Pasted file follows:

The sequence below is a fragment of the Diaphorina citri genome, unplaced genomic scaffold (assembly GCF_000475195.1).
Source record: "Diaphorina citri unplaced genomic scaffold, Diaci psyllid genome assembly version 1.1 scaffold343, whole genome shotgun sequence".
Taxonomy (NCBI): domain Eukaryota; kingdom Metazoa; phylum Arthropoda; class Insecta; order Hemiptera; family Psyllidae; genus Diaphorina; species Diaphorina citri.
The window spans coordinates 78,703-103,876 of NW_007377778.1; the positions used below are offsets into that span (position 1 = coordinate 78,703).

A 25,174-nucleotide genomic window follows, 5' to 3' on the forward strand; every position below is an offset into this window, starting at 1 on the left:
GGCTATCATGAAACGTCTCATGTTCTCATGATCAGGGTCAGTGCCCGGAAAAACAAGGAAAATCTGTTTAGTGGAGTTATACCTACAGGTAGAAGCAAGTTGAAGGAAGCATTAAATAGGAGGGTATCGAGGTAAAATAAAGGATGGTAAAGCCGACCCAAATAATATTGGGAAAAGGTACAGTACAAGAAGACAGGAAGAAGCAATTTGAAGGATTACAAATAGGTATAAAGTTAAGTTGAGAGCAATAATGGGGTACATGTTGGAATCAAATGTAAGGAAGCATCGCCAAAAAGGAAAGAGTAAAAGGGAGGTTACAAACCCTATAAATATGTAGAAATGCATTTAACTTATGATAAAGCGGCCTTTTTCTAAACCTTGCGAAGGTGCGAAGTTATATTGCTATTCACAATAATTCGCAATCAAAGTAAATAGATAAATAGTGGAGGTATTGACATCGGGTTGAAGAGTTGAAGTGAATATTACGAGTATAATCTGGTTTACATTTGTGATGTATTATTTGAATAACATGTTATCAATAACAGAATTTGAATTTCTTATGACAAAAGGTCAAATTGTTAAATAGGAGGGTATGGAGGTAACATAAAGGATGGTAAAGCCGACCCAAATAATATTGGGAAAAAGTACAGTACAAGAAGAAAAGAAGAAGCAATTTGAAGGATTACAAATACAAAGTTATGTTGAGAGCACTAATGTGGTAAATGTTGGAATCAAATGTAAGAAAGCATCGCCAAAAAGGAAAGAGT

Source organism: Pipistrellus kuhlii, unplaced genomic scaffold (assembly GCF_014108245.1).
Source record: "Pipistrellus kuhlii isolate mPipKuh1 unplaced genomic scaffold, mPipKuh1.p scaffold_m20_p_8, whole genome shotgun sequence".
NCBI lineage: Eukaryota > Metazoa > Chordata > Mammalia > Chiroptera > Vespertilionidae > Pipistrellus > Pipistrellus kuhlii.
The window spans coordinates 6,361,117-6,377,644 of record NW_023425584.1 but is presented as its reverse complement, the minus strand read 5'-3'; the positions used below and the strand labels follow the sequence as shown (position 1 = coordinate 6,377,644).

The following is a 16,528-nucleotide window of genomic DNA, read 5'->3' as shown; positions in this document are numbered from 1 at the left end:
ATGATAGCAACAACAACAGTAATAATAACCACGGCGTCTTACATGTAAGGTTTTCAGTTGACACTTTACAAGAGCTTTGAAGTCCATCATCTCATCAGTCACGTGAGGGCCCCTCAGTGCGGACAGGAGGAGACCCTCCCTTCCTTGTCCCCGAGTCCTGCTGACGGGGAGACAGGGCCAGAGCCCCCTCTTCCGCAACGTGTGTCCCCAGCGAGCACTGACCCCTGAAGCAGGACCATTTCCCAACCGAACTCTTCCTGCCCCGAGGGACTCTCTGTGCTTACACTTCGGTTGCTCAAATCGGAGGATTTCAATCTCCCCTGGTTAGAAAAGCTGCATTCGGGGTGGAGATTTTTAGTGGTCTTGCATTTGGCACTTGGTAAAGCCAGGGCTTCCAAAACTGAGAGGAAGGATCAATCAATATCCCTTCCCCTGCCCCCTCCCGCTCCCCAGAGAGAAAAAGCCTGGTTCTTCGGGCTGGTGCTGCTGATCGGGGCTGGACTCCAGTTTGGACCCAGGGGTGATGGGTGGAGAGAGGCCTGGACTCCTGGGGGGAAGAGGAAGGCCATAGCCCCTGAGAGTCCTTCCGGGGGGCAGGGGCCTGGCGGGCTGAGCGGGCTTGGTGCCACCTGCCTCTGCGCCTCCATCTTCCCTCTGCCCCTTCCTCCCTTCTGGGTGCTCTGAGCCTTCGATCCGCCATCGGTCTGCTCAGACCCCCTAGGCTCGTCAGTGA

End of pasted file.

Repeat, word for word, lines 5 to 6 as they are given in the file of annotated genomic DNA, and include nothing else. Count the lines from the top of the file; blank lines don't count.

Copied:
A 25,174-nucleotide genomic window follows, 5' to 3' on the forward strand; every position below is an offset into this window, starting at 1 on the left:
GGCTATCATGAAACGTCTCATGTTCTCATGATCAGGGTCAGTGCCCGGAAAAACAAGGAAAATCTGTTTAGTGGAGTTATACCTACAGGTAGAAGCAAGTTGAAGGAAGCATTAAATAGGAGGGTATCGAGGTAAAATAAAGGATGGTAAAGCCGACCCAAATAATATTGGGAAAAGGTACAGTACAAGAAGACAGGAAGAAGCAATTTGAAGGATTACAAATAGGTATAAAGTTAAGTTGAGAGCAATAATGGGGTACATGTTGGAATCAAATGTAAGGAAGCATCGCCAAAAAGGAAAGAGTAAAAGGGAGGTTACAAACCCTATAAATATGTAGAAATGCATTTAACTTATGATAAAGCGGCCTTTTTCTAAACCTTGCGAAGGTGCGAAGTTATATTGCTATTCACAATAATTCGCAATCAAAGTAAATAGATAAATAGTGGAGGTATTGACATCGGGTTGAAGAGTTGAAGTGAATATTACGAGTATAATCTGGTTTACATTTGTGATGTATTATTTGAATAACATGTTATCAATAACAGAATTTGAATTTCTTATGACAAAAGGTCAAATTGTTAAATAGGAGGGTATGGAGGTAACATAAAGGATGGTAAAGCCGACCCAAATAATATTGGGAAAAAGTACAGTACAAGAAGAAAAGAAGAAGCAATTTGAAGGATTACAAATACAAAGTTATGTTGAGAGCACTAATGTGGTAAATGTTGGAATCAAATGTAAGAAAGCATCGCCAAAAAGGAAAGAGT